“It was a little like being in a trance, but different than that.” He said. “And I felt like nothing really changed afterward…”


But over the weeks that followed, John was a LOT less irritable and a LOT less prone to anger at home. Was the EMDR session responsible for lessening John’s stress? It’s hard to say for sure, but something lightened his mood.


Lately, I’ve been reading about a PTSD cure that’s intriguing to me mostly because I like cures more than “treatments”. Cures are what interest me most. This particular PTSD cure is called Iboga, a root that grows natively in Gabon, Africa. There it’s used ceremonially to initiate young people as a rite-of-passage. But in other parts of the world like Mexico or Costa Rica, Iboga is used in a somewhat safer form known as Ibogaine. Both Iboga (the root) and Ibogaine (the medication that was synthesized from the root) can be used as a PTSD cure as well as a cure for addictions.


Iboga and Ibogaine are entheogens that produce a psychedelic experience, but they’re not recreational substances. Ibogaine was developed to help standardize the amount of the active ingredients in Iboga that are administered at Iboga treatment facilities. Patients who seek out Iboga/Ibogaine have intense and sometimes uncomfortable sensory experiences while taking these substances. One author described the experience of taking Iboga as having a wise guru step into your brain to explore the deepest, most hidden beliefs and memories with a bright flashlight that exposes, defragments, and disposes of the pieces that don’t belong or that aren’t connected properly to one another. Good PTSD treatment centers that offer Iboga or Ibogaine often also provide on-site medical personnel (doctors and nurses). Patients stay in the facility for one to two weeks to fully process the experience. Iboga and Ibogaine are a PTSD cure, but despite that, they’re not the type of treatment to be taken lightly. About 33% of patients vomit and sometimes this vomiting may be intense and last for several hours. And the patient’s experience may include moments of pure ecstasy followed by intensely uncomfortable and powerful hallucinations.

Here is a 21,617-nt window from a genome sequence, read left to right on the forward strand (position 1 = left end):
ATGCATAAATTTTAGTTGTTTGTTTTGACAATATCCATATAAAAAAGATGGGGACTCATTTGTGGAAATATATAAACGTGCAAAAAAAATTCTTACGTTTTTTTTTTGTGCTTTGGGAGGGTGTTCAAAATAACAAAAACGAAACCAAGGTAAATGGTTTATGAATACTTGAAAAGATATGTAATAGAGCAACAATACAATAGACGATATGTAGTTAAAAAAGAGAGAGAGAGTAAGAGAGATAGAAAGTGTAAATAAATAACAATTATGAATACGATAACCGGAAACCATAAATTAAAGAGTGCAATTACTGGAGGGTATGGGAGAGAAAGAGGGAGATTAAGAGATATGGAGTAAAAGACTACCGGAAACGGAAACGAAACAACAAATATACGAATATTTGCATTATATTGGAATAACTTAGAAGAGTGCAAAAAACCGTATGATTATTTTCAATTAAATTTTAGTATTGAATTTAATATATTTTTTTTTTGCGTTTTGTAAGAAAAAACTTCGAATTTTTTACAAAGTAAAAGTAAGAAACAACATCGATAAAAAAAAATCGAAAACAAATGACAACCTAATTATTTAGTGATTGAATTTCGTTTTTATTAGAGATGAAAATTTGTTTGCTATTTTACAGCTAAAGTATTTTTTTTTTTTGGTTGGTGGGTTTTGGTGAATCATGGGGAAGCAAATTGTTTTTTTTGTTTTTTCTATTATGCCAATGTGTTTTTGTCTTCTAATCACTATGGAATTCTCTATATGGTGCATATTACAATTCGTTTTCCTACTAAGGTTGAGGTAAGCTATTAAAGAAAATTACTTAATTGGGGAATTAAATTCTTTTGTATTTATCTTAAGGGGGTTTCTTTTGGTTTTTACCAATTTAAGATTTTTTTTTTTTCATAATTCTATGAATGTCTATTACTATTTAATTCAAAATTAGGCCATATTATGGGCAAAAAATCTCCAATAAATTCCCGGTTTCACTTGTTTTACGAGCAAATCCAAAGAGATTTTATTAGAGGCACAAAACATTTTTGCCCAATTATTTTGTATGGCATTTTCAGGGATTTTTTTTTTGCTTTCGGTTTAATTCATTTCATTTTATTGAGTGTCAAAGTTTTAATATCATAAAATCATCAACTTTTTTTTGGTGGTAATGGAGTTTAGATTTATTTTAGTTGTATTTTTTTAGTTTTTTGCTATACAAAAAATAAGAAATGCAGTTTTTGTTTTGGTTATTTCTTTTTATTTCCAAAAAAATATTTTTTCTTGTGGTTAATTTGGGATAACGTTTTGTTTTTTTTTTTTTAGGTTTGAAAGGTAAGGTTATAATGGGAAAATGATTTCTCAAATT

If you suffer from PTSD, it’s important to realize that there are treatment options and even PTSD cures. As I understand it, Iboga and Ibogaine are not a quick or “easy” fix; the experience of taking these substances isn’t easy or comfortable, but the results can be powerful. PTSD sufferers may have to commit to some important lifestyle changes to get the best results from taking Iboga/Ibogaine, but for people who are ready to do whatever needs to be done to lessen or get rid of their PTSD symptoms, this treatment is worth considering.

Iboga and Ibogaine are illegal in the United States, but legal in many other parts of the world including Mexico and Costa Rica.